4. You don't have to sharpen or replace both blades at the same time. Check the edges and only sharpen or replace the dull ones. Or to make things easier, you can replace both blades so you can forget about sharpening for many more years to come.

5. Signs of wear will have the blades looking uneven, alternating looks of shiny and dark, or there will be nicks and scratches in the blade. If you are not sure which one is dull you can sharpen both or replace both solving your dilemma.

6. Not everyone recommends sharpening serger blades. Instead, they are emphatic about simply replacing them. If you can afford to replace them, then that is a good option and will save you some time. This option will be up to you to decide as some people have reported that one blade is far more expensive than the other one.

Tip 5: To see if there are any nicks or scratches on your serger blades, run your fingertips lightly across the blade. Your fingertip should easily feel the difference between a smooth blade and one with nicks in it.

When to Change Serger Blade


This option will be up to your judgment as you may not serge every day and your blades will last a lot longer than those blades that are used daily. Also, it will depend on the type of materials used to make those blades.

Carbide tip blades last a lot longer than hardened or regular steel blades so those may take years before they wear out enough to be replaced. The primary sign that tells you that you need to replace your serger blades is when you see your fabric starting to fray even though it was just serged.

If you serge every day and for long hours at a time, and even possibly as shorts as an hour a day, you can expect to replace those blades every 2 to 3 months. The reason for this frequency is that most serger blades are made of regular steel and not made with the highest quality in mind.

If the blades are made from carbide steel then you do not have to replace them as often and most technicians prefer that style of serger blade. Keep in mind that serger blades are machine and brand-specific.

That means you are going to have to know the serial number or model number of the serger blades to get the right replacement. Write down the different model or serial numbers on your parts and keep that list in a safe place so you can get the right replacement part when you need it.

Tip 6: As we have said throughout this article, precision is vital when it comes to serger blades. If there is a gap between the blades, then those blades will not cut. Check the alignment of the blades to correct any gaps that may appear.

How Often to Replace Serger Blades

This step will depend on how often you use your serger and the type of fabric you send through those blades. Metal blades will get dull especially when they are cutting heavyweight and tough materials all the time. Lightweight fabrics may not affect the blades as much as heavier-weight ones do.

If you serge for a minimum of an hour a day every day, then you can expect those knives to wear out fairly quickly. That term is usually every 2 or 3 months. In other words, if you use your serger frequently, then you need to replace the blades a lot more than you would if you only used the machine on a part-time basis.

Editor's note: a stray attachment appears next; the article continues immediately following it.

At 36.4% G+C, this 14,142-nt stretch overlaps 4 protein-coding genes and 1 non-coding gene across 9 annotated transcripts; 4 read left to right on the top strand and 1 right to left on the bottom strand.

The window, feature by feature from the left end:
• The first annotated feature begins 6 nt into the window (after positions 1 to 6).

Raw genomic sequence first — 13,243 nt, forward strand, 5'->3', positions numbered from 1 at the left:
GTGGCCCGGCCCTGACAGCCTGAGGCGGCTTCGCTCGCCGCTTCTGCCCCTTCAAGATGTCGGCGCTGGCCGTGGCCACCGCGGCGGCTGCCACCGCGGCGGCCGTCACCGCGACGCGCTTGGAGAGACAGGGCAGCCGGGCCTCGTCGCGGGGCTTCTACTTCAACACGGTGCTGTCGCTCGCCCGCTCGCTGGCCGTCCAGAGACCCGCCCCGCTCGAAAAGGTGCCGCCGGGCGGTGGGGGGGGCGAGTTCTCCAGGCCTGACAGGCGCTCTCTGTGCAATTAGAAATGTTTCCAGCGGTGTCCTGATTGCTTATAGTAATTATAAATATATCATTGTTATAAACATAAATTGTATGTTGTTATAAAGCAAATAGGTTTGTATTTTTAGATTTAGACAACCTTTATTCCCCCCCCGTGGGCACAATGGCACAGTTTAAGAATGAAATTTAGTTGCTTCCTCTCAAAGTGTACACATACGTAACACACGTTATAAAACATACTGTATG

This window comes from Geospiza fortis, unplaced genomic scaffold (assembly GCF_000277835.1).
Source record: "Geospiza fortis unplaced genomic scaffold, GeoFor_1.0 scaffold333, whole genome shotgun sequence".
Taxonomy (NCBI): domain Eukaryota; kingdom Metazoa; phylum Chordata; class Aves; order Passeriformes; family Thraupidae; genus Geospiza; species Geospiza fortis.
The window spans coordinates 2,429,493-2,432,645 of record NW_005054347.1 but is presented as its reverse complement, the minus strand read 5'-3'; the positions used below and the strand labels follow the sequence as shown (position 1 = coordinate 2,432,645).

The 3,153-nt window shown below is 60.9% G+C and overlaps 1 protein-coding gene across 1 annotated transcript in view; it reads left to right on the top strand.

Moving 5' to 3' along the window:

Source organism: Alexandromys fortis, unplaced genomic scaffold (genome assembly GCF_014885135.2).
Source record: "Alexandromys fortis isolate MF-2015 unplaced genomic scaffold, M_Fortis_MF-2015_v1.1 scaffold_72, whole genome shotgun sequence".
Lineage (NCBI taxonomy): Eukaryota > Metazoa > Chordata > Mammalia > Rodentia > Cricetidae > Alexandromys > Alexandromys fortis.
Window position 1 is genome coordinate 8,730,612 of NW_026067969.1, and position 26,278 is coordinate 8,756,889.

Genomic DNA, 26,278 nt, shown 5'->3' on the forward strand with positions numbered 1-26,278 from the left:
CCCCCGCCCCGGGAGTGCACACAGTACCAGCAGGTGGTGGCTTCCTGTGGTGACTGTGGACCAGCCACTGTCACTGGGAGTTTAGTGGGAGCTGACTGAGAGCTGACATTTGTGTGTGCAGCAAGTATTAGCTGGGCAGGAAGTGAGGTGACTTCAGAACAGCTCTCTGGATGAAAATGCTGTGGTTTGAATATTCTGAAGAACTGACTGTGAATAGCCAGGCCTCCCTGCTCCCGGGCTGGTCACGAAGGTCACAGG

If you use a lot of heavy fabrics in your sewing projects expect the same amount of frequency when it comes to changing those blades. You will want to continuously have sharp blades in your serger so your fabric doesn't get ruined by dull blades.

But, with all of this said, it is still a judgment call and it will be up to your judgment whether you replace those blades a lot or if you delay in replacing them. Check the signs to make sure you do not have to replace the blades.

While there is nothing wrong with changing the blades sooner and when they are still sharp, it may not always be the best move to make. That is up to you to decide.

How do You Change a Serger Blade?

Changing the blades is simpler than you may think. The reason for saying that is the replacement is a matter of removing a screw or two or a bolt and putting those same screws or bolts back into their original spots.

This simplicity is why some people prefer auto mechanics over auto electrical work. it is a matter of removing the part and putting the new one in the old one’s place. That is the basics of replacing old serger blades.

The first step is to remove the front panel so you can see the screws that need to be removed. Pick up the right screwdriver and slowly loosen those screws. make a note of how you do the removing as the installation will be the reverse pattern.

Once you get the screws out, carefully remove the old blades and set them aside. Place the new blades in their place and do this one at a time. Once the blades are ready, place the screw in its proper place and tighten them up.

The key will be to check to see if there are gaps. If there are, you will have to loosen the screws and make adjustments to the blades until the gaps are gone.

Some Final Words

It may be best to skip the sharpening of serger blades. Not only because many people suggest that you do but also because it is a simpler task that requires minimal mechanical skills. The cost for new blades may be high but those blades should last for a while if you are a part-time serger.